Whether Twitter, YouTube, Facebook or Instragram, people are using these platforms to talk about their experiences, leaving behind tons of data in the process. But all that data is unstructured, and you will need Big Data skills to exploit it to best advantage.
Where to Start
“Not only is data being created at warp speed these days, we have access to more external data—like social and open—than we know what to do with,” said Tamara Dull, director of emerging technologies for SAS Best Practices, a branch of SAS.
Responding via e-mail, Dull offered some basic starting points to anyone seeking to analyze data from social channels: “Think big. Start small. Look at your business. What pressing issues are you facing that can be addressed with data? Figure out your most important questions, then decide which data sources—internally and externally—are best suited to answer those questions.”
“We’re at a point where it’s not simply about pulling a lot of data, but really understanding why something performed well and how to replicate that,” added Heidi Besik, group product marketing manager at Adobe Social, also responding via e-mail. “This requires a comprehensive approach to the metrics that are considered, going beyond what we traditionally see with ‘likes’ and ‘comments’ and looking at things like time-of-day engaged, audience profiles and time-spent-viewing for a medium like video. “
Who has access to the data has also changed. “Historically, it was enterprise IT. It was their job [to put] together the relevant information and put it in an environment that was clean and trusted,” said Darren Cunningham, VP marketing at Snaplogic. Once the data had been cleaned, the analysts went to work.
Now the marketers want that cleaned, analyzed data—and they want it now. “All have a social media strategy in place. The question is: is it working?” Cunningham said. “Marketers don’t want to wait for IT to do it for them.”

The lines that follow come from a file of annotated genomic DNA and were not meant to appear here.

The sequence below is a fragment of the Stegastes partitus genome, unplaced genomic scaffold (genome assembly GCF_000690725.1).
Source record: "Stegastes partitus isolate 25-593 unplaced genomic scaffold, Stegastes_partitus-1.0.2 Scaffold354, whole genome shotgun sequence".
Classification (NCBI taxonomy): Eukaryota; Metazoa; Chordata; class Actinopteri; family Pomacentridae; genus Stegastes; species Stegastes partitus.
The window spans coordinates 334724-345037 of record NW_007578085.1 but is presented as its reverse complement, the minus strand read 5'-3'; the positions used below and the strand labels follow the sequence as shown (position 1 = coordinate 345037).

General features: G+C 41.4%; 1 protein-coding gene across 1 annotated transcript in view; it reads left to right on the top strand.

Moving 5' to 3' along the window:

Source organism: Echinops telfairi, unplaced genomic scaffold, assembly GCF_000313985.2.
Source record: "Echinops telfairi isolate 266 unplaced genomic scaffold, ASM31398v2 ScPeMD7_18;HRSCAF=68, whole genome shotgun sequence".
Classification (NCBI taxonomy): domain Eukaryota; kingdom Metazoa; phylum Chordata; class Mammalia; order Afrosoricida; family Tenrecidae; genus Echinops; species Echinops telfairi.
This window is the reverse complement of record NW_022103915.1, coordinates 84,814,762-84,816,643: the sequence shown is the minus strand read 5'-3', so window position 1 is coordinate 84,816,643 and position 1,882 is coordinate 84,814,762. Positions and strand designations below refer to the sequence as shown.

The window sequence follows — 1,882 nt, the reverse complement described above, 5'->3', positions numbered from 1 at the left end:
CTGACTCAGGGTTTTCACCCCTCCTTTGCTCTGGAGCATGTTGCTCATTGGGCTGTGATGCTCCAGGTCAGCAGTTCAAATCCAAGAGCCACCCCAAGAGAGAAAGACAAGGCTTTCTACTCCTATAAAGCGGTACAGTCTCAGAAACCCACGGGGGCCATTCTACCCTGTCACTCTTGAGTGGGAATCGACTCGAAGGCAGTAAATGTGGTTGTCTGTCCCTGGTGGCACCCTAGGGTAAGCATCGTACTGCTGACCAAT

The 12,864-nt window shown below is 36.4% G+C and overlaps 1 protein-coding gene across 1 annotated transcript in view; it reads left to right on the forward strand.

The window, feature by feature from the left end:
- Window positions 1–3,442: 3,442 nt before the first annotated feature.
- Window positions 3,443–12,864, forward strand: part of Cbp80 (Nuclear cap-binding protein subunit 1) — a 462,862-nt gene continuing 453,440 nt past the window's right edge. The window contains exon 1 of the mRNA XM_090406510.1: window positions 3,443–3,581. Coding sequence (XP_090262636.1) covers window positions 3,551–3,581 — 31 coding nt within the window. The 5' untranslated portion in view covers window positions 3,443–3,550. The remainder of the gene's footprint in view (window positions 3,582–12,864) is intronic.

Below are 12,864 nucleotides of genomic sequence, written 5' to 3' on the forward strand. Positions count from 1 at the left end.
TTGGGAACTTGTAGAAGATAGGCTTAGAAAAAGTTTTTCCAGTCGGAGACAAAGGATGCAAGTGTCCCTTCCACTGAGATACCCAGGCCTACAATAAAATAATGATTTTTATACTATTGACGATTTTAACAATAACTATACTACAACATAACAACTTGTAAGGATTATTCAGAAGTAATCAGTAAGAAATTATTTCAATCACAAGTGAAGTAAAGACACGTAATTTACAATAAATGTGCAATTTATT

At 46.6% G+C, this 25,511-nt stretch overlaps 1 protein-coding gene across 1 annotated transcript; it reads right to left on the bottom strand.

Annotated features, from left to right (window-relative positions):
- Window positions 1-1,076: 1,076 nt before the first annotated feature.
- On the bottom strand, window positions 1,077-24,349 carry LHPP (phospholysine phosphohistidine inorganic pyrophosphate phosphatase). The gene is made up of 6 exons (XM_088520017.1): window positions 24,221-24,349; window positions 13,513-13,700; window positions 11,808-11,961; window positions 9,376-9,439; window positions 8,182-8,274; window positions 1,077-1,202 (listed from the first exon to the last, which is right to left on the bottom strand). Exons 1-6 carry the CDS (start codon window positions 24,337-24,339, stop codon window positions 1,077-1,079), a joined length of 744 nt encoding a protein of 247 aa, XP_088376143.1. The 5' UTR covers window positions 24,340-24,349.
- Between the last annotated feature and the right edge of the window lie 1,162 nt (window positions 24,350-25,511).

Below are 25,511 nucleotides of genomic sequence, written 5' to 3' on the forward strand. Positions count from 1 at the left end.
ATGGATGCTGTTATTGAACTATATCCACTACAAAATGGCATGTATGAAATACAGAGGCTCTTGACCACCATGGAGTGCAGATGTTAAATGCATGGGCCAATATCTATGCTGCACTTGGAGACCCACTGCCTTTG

So how does a company actually use social media? Does it work like radar, giving you insight into your market? Or can it be used as a diagnostic, allowing you to figure out problems with initiatives and programs?
“You can get some basic radar from basic channels, ” Cunningham said. When you mix channels, though, you need a more sophisticated diagnostic tool. “Integration is the forgotten component.”
All social sites have APIs that IT can use to write code and get data. Meanwhile companies are building platform strategies, using the integration pre-built into the sites they want to track, Cunningham said. They want to tie the data back to their enterprise’s existing IT system, linking those customer signals to the company’s database of record. (At that point, this also becomes a “governance conversation,” as rules about data privacy become an issue, he noted.)
Any action a prospective customer takes online—be it a purchase, a website visit, or a search—is a signal that can be linked to the company’s record of that customer’s past purchases. That fusion of presence and record can indicate the likelihood that customer might buy something, and that is the signal a company is trying to find amidst the noise.